Marginally hawkish RBNZ statement has market pricing in 35% chance of OCR rise by year-end

By Kymberly Martin

NZ swap yields closed little changed. NZ 10-year bond yields closed up 2bps. US yields failed to break 2.0%.

Yesterday’s balanced, if slightly hawkish RBNZ statement had a limited impact on market pricing. The market had already moved since the start of the year to price out almost all expectation of OCR cuts.

The market now prices around a 35% chance of a 25bps hike by year-end. But it seems reluctant to go much beyond this level, which has represented maximum expectations over the past 8 months.

We believe it is likely still some time until the market prices our central view of a 25bps RBNZ hike in December and steady hikes thereafter.

Still, domestic data watching has become more critical. The risk is now that the market is nudged toward our view sooner rather than later. The next key data in this regard will be Thursday’s unemployment release.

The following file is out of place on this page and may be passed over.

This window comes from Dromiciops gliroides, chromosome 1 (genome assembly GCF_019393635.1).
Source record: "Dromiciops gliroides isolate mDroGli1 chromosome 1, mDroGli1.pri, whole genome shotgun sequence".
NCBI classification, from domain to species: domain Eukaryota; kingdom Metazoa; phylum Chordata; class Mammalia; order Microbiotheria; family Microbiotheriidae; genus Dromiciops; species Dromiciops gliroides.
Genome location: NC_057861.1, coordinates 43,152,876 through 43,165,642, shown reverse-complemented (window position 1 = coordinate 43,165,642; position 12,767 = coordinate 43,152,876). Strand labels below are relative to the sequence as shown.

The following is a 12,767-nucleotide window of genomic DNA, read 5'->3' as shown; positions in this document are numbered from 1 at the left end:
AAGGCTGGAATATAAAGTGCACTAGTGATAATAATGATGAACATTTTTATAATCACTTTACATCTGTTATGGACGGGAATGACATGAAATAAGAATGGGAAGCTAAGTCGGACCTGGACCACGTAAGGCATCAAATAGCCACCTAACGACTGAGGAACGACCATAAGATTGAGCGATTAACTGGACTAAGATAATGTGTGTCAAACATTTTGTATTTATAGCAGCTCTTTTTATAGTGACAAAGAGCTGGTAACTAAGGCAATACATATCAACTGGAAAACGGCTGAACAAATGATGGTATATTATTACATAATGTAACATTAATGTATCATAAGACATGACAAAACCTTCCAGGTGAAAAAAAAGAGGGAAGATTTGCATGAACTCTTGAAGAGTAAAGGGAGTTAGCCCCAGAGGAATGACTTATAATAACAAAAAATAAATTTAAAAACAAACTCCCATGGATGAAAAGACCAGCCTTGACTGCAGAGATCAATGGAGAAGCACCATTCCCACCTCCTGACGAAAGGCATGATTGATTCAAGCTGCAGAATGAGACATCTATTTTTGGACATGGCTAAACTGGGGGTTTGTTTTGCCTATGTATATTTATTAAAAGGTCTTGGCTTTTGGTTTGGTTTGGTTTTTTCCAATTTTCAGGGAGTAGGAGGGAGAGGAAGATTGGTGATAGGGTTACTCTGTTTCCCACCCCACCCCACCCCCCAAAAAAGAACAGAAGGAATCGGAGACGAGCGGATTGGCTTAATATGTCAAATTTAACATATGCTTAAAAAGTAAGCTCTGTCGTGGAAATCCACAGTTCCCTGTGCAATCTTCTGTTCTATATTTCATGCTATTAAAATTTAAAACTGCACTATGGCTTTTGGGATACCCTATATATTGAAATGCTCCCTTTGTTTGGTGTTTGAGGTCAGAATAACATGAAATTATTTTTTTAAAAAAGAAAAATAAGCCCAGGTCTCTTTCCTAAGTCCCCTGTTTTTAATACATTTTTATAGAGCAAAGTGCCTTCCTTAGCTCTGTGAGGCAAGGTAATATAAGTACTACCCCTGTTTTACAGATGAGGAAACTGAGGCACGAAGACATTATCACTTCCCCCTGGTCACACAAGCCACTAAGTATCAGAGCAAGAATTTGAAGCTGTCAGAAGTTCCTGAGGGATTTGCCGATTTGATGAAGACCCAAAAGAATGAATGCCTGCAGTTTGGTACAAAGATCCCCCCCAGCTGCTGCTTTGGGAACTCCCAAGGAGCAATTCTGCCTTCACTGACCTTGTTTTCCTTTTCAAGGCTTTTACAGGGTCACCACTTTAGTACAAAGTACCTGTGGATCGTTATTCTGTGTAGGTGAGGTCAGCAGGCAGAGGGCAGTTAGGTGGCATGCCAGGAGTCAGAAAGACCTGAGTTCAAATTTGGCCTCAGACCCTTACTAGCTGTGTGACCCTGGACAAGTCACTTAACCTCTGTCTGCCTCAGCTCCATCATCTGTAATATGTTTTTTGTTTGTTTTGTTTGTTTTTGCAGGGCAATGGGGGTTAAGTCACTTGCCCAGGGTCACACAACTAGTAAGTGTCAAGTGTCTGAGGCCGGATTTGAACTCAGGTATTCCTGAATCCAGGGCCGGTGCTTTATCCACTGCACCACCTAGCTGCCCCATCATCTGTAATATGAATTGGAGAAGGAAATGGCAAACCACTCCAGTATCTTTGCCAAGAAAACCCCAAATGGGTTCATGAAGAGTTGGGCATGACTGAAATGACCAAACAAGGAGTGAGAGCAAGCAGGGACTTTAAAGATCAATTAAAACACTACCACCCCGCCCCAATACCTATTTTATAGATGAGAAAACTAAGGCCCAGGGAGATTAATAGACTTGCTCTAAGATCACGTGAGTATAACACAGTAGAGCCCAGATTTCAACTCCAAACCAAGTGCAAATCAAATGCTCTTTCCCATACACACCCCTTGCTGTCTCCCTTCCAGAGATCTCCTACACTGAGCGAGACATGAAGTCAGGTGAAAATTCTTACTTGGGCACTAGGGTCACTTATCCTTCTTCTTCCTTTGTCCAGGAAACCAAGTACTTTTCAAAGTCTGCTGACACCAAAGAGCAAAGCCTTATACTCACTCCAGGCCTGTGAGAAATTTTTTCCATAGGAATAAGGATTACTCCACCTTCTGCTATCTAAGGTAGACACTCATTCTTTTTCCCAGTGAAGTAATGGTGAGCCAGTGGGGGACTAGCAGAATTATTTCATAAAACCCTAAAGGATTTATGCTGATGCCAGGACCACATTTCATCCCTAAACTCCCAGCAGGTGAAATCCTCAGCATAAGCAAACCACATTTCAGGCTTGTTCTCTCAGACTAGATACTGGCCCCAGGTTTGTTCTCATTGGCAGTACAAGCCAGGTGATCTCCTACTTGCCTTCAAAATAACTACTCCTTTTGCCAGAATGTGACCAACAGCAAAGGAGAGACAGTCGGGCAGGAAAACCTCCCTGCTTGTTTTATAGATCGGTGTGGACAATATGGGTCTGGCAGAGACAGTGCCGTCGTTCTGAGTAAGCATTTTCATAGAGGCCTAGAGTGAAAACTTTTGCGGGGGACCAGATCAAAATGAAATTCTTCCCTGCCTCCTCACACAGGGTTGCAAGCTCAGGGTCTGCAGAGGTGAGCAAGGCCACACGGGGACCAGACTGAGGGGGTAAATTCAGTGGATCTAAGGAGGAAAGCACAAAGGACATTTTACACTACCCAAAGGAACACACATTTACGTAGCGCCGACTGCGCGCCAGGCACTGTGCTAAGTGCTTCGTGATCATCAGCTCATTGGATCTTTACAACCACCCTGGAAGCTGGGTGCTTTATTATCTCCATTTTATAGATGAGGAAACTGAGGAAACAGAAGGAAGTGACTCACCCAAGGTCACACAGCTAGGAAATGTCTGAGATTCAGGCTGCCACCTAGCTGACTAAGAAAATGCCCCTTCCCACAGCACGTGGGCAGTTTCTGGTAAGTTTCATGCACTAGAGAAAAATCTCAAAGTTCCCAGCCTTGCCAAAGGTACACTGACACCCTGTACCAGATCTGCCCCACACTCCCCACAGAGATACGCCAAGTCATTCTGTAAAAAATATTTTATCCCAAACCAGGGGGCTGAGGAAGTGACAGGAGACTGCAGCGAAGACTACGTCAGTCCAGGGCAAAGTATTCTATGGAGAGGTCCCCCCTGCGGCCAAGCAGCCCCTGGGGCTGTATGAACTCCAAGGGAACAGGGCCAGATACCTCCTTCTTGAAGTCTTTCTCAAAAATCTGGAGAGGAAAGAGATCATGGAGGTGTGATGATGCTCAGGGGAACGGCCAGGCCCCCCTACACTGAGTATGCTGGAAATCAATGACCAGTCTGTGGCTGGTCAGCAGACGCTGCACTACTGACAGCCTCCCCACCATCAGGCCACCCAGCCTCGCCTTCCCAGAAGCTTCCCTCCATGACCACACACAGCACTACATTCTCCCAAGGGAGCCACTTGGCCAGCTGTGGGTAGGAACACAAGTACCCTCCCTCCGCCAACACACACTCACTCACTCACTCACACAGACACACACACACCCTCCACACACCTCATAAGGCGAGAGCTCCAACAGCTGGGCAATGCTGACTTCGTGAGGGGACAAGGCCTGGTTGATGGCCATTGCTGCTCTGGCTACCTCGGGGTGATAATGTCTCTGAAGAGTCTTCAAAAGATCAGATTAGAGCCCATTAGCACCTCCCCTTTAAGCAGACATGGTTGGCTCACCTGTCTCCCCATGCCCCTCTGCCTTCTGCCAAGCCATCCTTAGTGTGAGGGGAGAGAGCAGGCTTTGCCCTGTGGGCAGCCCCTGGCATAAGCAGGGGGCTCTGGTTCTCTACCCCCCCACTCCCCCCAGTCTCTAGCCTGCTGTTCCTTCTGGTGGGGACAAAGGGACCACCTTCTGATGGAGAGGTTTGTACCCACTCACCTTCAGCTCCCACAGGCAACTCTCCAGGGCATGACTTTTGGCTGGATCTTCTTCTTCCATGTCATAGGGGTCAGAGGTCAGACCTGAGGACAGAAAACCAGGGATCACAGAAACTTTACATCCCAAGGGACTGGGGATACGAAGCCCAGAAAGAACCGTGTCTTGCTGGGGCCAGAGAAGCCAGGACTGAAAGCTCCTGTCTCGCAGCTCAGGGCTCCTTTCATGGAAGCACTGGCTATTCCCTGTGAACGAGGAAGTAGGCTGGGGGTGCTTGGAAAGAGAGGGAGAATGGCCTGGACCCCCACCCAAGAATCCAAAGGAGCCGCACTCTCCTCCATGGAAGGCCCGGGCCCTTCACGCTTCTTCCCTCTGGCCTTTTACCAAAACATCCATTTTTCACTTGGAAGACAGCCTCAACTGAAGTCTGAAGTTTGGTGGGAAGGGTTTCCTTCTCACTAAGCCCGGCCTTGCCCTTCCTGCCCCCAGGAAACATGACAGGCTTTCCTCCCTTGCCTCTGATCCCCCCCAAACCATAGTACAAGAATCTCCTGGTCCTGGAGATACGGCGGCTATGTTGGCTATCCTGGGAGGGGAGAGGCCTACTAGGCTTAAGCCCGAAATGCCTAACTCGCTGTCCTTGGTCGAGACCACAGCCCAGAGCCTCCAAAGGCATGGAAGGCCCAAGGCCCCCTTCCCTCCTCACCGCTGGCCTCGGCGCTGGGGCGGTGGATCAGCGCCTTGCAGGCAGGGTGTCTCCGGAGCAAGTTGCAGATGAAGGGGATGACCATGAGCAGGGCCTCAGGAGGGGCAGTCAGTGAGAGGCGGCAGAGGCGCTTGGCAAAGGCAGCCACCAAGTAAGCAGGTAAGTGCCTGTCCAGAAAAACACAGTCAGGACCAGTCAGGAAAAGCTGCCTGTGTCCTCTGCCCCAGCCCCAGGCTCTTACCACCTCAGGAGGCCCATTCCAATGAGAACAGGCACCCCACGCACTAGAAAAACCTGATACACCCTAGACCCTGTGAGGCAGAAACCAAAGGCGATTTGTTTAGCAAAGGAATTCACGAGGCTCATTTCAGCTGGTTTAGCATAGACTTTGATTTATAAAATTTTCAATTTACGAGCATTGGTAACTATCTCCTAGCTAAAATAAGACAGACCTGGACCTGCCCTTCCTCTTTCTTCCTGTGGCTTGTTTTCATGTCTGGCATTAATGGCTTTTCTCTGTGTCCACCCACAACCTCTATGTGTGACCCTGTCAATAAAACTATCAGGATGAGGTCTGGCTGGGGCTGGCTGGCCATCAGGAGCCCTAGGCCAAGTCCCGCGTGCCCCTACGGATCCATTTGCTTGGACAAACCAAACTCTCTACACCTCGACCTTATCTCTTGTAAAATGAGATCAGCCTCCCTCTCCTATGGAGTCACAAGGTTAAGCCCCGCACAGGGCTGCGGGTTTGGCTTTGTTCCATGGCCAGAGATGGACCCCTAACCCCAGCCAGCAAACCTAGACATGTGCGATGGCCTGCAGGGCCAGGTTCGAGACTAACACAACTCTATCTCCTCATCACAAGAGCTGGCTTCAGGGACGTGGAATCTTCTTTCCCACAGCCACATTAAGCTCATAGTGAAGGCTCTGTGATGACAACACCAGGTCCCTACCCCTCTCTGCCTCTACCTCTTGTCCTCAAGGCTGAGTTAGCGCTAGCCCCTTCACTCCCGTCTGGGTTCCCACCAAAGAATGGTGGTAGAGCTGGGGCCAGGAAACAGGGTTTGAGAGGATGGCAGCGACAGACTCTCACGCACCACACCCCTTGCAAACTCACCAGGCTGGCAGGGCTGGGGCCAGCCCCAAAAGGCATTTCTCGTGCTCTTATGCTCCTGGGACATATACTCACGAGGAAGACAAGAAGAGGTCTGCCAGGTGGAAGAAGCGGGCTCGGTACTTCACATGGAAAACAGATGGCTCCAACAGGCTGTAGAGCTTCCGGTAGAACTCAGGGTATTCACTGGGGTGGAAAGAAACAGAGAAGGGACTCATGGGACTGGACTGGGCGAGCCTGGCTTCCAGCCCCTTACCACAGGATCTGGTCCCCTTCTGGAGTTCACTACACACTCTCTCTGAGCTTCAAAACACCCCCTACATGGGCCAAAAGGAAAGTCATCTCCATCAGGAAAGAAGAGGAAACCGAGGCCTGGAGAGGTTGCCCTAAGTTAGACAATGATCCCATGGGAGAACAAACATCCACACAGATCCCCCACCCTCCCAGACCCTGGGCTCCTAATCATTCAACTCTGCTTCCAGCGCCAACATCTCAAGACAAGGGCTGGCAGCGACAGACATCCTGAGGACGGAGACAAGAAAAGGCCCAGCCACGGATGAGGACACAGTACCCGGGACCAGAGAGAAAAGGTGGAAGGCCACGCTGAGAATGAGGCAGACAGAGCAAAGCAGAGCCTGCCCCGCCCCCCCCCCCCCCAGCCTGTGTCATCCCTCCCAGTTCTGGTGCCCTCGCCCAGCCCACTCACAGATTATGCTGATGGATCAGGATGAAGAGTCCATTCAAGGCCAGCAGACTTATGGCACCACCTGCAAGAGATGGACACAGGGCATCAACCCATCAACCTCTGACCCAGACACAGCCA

Conversely, the risk of a knock lower in yields is presented more by the global backdrop. If current buoyant sentiment and apparent complacency toward global risks is undermined, the market may re-price the chance of a RBNZ rate cut.

NZ bonds continue to sell-off from previously ‘expensive’ territory relative to both swap and AU bonds. 10-year swap spreads have now narrowed to 28bps from close to 45bps a fortnight ago. We see further to go.

After a fairly uneventful US Fed statement yesterday, US 10-year bond yields dribbled lower to touch 1.97% early this morning. Then, following a better-than-expected Chicago PMI they attempted, and failed, to again break above 2.0%.

Still, how US yields end the week will be dependent on tonight’s all-important payroll data. A strong report could be the catalyst required to push long yields higher. US long yields are a key influence on the long-end of the NZ curve at present.

Domestically, the key to watch today will be a speech from RBNZ Governor Wheeler in Canterbury. The DMO also auctions $100m of NZGB 17s and $100m ACGB 23s.

We welcome your help to improve our coverage of this issue. Any examples or experiences to relate? Any links to other news, data or research to shed more light on this? Any insight or views on what might happen next or what should happen next? Any errors to correct?

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